It is not necessarily the sections the Deputy has identified. Once the framework is in place, it creates a recognised methodology to compare different materials. Once it is established as a Government methodology, that is available to the procurement or specification process to use and to specify performances.

I get that, but that is the Department of Public Expenditure and Reform, and when that Department is in, I will grill it on that. There is nothing to say that once that methodology is in place, the planning system could not be revised to privilege certain types of building materials. I do not mean individual building products but products that have a certain embodied carbon level. There is no reason that could not be done. We do not do it currently.

Mr. Seán Armstrong

The way it would work and the way it works in other member states is by introduction on a declaration basis. This is the way it has happened in Denmark and some other member states. Initially, public sector buildings declare their embodied carbon performance. Then there will be some capacity building. It would possibly be required for public sector projects. Eventually, performance requirements would be introduced that buildings would have to achieve. One has to have the methodology and a project database and build the capacity in the system. Designers need to know how to use these tools. All manufacturers must have certificates for their products. That capacity has to be developed through voluntary certificates and procurement processes and then through regulatory disclosures and regulatory performance requirements.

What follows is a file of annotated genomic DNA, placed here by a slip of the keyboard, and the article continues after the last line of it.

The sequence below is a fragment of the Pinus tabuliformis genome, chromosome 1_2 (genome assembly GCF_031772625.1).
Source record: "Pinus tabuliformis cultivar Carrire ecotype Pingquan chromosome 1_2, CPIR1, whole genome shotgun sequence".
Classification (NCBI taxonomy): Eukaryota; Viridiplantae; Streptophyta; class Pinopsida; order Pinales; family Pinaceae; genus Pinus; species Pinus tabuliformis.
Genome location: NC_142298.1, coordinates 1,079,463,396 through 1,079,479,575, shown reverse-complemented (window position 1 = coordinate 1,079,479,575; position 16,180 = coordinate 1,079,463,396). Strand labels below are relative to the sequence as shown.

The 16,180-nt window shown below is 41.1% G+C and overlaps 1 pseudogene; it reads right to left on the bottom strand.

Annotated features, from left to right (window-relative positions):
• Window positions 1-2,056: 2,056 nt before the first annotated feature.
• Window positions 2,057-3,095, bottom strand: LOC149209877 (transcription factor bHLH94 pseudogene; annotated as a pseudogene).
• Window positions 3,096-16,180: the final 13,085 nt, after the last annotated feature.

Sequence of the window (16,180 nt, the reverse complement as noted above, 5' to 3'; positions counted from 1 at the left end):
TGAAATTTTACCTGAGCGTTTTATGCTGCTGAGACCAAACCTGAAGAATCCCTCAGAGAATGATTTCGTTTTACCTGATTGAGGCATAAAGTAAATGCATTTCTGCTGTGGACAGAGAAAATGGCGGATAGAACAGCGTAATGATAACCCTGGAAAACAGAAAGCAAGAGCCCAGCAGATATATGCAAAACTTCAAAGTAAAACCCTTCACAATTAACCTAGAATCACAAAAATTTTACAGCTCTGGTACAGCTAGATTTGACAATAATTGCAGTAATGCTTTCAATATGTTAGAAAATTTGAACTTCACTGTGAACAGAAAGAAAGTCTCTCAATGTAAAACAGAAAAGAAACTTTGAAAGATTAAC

What I am hearing from Mr. Armstrong is that bit of work will happen after the methodologies, certificates and frameworks are agreed. That is not being prepped in parallel now.

Mr. Seán Armstrong

It has to-----

I am just asking-----

Mr. Seán Armstrong

If we want to say we want to have a minimum performance, we have to say it is a minimum performance as carried out using this methodology. We cannot develop regulations that do not have a methodology to which to refer. The methodology has to be in place first.

I am not convinced but I hear Mr. Armstrong.